Showboat, Inc. v. Azra Khan
Claim Number: FA0209000125227
Complainant is Showboat, Inc., Las Vegas, NV, USA (“Complainant”) represented by Andrew J. Wilson, of Alston & Bird LLP. Respondent is Azra Khan, Rawalpindi, PAKISTAN (“Respondent”).
REGISTRAR AND DISPUTED DOMAIN NAME
The domain name at issue is <showboatcasino.com>, registered with iHoldings.com, Inc.
The undersigned certifies that he has acted independently and impartially and to the best of his knowledge has no known conflict in serving as Panelist in this proceeding.
Hon. Ralph Yachnin as Panelist.
Complainant submitted a Complaint to the National Arbitration Forum (the “Forum”) electronically on September 16, 2002; the Forum received a hard copy of the Complaint on September 20, 2002.
On September 24, 2002, iHoldings.com, Inc. confirmed by e-mail to the Forum that the domain name <showboatcasino.com> is registered with iHoldings.com, Inc. and that Respondent is the current registrant of the name. iHoldings.com, Inc. has verified that Respondent is bound by the iHoldings.com, Inc. registration agreement and has thereby agreed to resolve domain-name disputes brought by third parties in accordance with ICANN’s Uniform Domain Name Dispute Resolution Policy (the “Policy”).
On September 24, 2002, a Notification of Complaint and Commencement of Administrative Proceeding (the “Commencement Notification”), setting a deadline of October 14, 2002 by which Respondent could file a Response to the Complaint, was transmitted to Respondent via e-mail, post and fax, to all entities and persons listed on Respondent’s registration as technical, administrative and billing contacts, and to firstname.lastname@example.org by e-mail.
Having received no Response from Respondent, using the same contact details and methods as were used for the Commencement Notification, the Forum transmitted to the parties a Notification of Respondent Default.
On November 1, 2002, pursuant to Complainant’s request to have the dispute decided by a single-member Panel, the Forum appointed Hon. Ralph Yachnin as Panelist.
Having reviewed the communications records, the Administrative Panel (the “Panel”) finds that the Forum has discharged its responsibility under Paragraph 2(a) of the Rules for Uniform Domain Name Dispute Resolution Policy (the “Rules”) “to employ reasonably available means calculated to achieve actual notice to Respondent.” Therefore, the Panel may issue its decision based on the documents submitted and in accordance with the ICANN Policy, ICANN Rules, the Forum’s Supplemental Rules and any rules and principles of law that the Panel deems applicable, without the benefit of any Response from Respondent.
Complainant requests that the domain name be transferred from Respondent to Complainant.
The <showboatcasino.com> domain name is confusingly similar to Complainant's SHOWBOAT mark.
Respondent has no rights or legitimate interests in the disputed domain name.
Respondent registered and used the disputed domain name in bad faith.
Respondent failed to submit a Response in this proceeding.
Complainant owns SHOWBOAT, the “Mardi Gras Casino,” located in Atlantic City , New Jersey. Complainant’s SHOWBOAT casino is one of the largest and most renowned casino entertainment facilities in the United States. Complainant’s casino has been named “Best Casino” by the Atlantic City Courier-Post eight years in a row, and has also won the “Best Gourmet Restaurant” award from both Casino Player Magazine and Strictly Slots Magazine.
Complainant owns six trademark registrations with the United States Patent and Trademark Office for its SHOWBOAT mark including Registration Numbers: 1,066,734; 1,078,615; 1,336,013; 1,658,559; 2,123,404; and 2,266,994. Complainant opened the doors to its SHOWBOAT casino in 1954, and since that time it has continuously and exclusively used the mark SHOWBOAT to identify its casino entertainment services as well as its other products and services.
Respondent registered the disputed domain name <showboatcasino.com> on February 25, 2002. Respondent is using the domain name to redirect Internet traffic to a series of websites that offer online casino gaming services. These games include “Digital Betting Casino,” “Club Dice Casino,” and “Mango Casino.” Respondent’s series of websites also include a site for a promotional sweepstakes for a free trip to Monte Carlo, and a site called “Casino Finder” which provides links to numerous other sites offering online casino and sportsbook services. Respondent profits by directing Internet users to these websites through affiliate programs offered by the operators of the featured websites. This is not the first time that Respondent has engaged in this type of conduct, nor the first time Respondent has had its rights in a domain name challenged in a UDRP proceeding.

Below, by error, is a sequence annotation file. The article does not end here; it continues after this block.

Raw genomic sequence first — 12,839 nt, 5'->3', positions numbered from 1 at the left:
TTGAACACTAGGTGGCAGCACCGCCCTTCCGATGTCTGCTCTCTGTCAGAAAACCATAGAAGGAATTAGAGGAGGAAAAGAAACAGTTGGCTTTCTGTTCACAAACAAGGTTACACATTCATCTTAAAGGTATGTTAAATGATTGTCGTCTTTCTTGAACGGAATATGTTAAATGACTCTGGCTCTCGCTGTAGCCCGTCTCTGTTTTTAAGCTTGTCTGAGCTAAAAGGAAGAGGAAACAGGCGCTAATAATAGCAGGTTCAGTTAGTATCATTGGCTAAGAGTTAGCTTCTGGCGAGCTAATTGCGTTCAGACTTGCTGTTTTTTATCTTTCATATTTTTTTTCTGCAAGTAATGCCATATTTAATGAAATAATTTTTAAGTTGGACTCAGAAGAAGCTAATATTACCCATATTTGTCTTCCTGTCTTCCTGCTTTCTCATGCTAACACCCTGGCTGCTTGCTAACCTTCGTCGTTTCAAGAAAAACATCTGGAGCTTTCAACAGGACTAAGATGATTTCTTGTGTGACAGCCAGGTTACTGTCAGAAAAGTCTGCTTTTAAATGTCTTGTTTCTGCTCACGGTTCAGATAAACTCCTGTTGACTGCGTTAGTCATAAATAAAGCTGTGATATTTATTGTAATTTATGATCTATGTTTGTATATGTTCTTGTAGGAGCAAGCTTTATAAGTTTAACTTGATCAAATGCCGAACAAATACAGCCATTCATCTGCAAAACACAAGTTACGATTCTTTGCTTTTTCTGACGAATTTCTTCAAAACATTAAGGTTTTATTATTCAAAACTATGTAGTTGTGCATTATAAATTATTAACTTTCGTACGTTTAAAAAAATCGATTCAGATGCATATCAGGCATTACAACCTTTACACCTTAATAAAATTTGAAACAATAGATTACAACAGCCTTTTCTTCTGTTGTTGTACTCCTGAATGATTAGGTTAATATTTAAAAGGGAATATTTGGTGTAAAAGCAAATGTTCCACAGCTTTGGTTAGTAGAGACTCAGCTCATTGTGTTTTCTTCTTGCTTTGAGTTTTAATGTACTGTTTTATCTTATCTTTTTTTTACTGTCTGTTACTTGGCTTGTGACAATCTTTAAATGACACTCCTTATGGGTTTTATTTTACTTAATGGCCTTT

Paragraph 15(a) of the Rules instructs this Panel to “decide a complaint on the basis of the statements and documents submitted in accordance with the Policy, these Rules and any rules and principles of law that it deems applicable.”
In view of Respondent's failure to submit a Response, the Panel shall decide this administrative proceeding on the basis of the Complainant's undisputed representations pursuant to paragraphs 5(e), 14(a) and 15(a) of the Rules and draw such inferences it considers appropriate pursuant to paragraph 14(b) of the Rules.
Paragraph 4(a) of the Policy requires that the Complainant must prove each of the following three elements to obtain an order that a domain name should be cancelled or transferred:
(1) the domain name registered by Respondent is identical or confusingly similar to a trademark or service mark in which Complainant has rights; and
(2) Respondent has no rights or legitimate interests in respect of the domain name; and
(3) the domain name has been registered and is being used in bad faith.
Identical and/or Confusingly Similar
Complainant has established that it has rights in its SHOWBOAT mark through registration with the United States Patent and Trademark Office and continuous extensive use since 1954.
Respondent’s <showboatcasino.com> domain name is confusingly similar to Complainant’s mark because it incorporates Complainant’s entire mark and merely adds the term “casino.” The addition of the word “casino” to Complainant’s mark does not create a distinctive domain name because it merely describes Complainant’s business. Complainant’s SHOWBOAT mark is associated exclusively with Complainant’s casino in Atlantic City, New Jersey. Internet users will be confused as to the source, sponsorship, and affiliation of Respondent’s <showboatcasino.com> domain name. Therefore, the domain name does not create a distinct mark capable of overcoming a Policy ¶ 4(a)(i) confusingly similar analysis. See Space Imaging LLC v. Brownwell, AF-0298 (eResolution Sept. 22, 2000) (finding confusing similarity where Respondent’s domain name combines Complainant’s mark with a generic term that has an obvious relationship to Complainant’s business); see also Brown & Bigelow, Inc. v. Rodela, FA 96466 (Nat. Arb. Forum Mar. 5, 2001) (finding that the <hoylecasino.net> domain name is confusingly similar to Complainant’s HOYLE mark, and that the addition of “casino,” a generic word describing the type of business in which Complainant is engaged, does not take the disputed domain name out of the realm of confusing similarity).